Another aspect of format I must mention is the audio version I listened to – narrated by Kingsolver herself, and to great effect. I loved her work here; every character had a voice, an accent, a lilt, a manner of speaking, and these were important in a story peopled by Mexicans with various backgrounds, a cross-bordered Mexican-American confused about where he might belong, an Appalachian-hills woman who worked hard for her education, and a New York Jew. Shepherd’s speech cadence as performed by his creator was remarkable and memorable; it increased my enjoyment of this story. The only drawback to the audio format is that I am always driving, or washing dishes, or in the gym, etc., when I’m listening, and therefore failed to mark down for you any number of remarkable lines I would have liked to share.
I was completely drawn into Shepherd and his world. I found Frida Kahlo compelling, which I think is faithful to her real life. The Mexico Kingsolver paints is so real, so filled with sensory stimulation, and in some ways familiar – the foods I eat, the places I’ve visited – which I think always gets a positive reader reaction. And the linguistic nuance of a boy (and man) who speaks both his languages with an accent, who brings Spanish structures into English, was so authentic, I just ate it up. (Like Hemingway’s For Whom the Bell Tolls, one of my most favorite books ever.) And then the politics – the evocation of such a complex, rapidly changing, schizophrenic period in our history, through the Bolshevik Revolution, the Roaring Twenties, the Great Depression, Hoovervilles, WWII, Roosevelt’s death, HUAC… it was so very dense. I was reminded of Stephen King’s 11/22/63 (which is the more recent work), another novel set in real historical events that successfully evoked a vivid time and place; but The Lacuna built a bigger world, was more literary and flowery, and in my opinion was better (sorry, Stephen).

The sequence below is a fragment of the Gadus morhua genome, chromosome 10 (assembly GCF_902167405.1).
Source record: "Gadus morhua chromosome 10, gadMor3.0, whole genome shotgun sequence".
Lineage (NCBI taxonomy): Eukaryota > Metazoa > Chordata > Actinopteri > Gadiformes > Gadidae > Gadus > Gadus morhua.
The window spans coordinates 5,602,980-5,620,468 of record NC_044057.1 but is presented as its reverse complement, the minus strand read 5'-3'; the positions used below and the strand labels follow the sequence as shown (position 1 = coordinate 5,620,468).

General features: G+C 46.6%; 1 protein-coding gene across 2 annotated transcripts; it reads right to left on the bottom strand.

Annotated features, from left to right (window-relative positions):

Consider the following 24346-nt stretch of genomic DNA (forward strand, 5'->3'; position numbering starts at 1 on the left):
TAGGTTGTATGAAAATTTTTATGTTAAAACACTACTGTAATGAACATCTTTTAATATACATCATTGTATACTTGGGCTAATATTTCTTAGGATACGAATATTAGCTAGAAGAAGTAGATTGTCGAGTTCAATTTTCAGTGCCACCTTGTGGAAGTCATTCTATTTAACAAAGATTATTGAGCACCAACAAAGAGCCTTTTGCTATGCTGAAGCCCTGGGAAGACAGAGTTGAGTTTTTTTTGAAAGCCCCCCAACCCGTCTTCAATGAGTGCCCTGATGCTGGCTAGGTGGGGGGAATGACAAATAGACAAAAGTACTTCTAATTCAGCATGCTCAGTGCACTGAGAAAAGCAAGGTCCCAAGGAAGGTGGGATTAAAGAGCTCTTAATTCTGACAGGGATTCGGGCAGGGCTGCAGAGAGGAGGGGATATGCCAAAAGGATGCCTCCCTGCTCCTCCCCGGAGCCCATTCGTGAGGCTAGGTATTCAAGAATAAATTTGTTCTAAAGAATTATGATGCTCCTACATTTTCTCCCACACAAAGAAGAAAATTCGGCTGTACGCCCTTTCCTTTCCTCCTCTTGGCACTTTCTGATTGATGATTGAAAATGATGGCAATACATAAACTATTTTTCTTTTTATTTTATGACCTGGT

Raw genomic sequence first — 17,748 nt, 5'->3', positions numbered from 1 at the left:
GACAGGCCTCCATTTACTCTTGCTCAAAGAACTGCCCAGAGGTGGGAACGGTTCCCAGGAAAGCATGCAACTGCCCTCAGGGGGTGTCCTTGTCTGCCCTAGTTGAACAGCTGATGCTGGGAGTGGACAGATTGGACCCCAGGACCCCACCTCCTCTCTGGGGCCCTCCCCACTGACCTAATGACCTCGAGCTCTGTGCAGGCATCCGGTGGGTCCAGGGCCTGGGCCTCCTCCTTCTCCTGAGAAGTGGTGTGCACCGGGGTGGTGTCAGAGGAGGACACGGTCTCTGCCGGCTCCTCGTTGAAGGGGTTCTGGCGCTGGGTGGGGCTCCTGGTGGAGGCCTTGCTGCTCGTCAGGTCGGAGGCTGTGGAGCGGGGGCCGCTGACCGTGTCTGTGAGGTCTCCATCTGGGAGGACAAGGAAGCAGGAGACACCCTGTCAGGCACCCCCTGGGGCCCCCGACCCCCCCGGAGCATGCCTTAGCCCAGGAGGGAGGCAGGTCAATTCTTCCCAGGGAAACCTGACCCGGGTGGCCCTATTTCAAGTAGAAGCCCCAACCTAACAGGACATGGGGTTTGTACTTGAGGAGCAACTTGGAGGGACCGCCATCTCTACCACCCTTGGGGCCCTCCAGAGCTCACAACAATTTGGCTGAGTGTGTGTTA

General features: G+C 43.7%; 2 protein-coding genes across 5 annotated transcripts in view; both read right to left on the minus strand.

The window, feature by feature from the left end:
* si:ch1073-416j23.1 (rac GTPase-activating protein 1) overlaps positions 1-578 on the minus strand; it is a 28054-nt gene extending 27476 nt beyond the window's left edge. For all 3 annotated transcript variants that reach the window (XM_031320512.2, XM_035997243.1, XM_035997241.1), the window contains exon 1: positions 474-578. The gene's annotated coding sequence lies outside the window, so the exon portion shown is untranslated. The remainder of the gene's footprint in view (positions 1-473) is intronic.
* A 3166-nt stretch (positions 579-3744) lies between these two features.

Part of this book’s fascination for me lay in its explanation of the hatred and fear of communism, Communism, and its various permutations and misunderstandings during an era before my birth. Kingsolver’s characters helped me work through some of my questions about this time and this perplexing, unreasonable fear; Shepherd shares my confusion, and the lawyer Artie Gold does a fair job of helping him think it through (as does Violet Brown, for that matter). Coming near on the heels of A Difficult Woman which I loved so much, and which raised so many questions for me, The Lacuna‘s further exploration of the anticommunist era and my reading of it was very timely.
I’m sorry I’ve gone on so long; it’s only out of my enthusiasm for this dense and complex story that brought me so many emotions and questions. In a few words, The Lacuna is beautifully constructed and beautifully written, a story about artists and the power of art, about Frida Kahlo and Lev Trotsky and American anticommunism. I highly recommend it.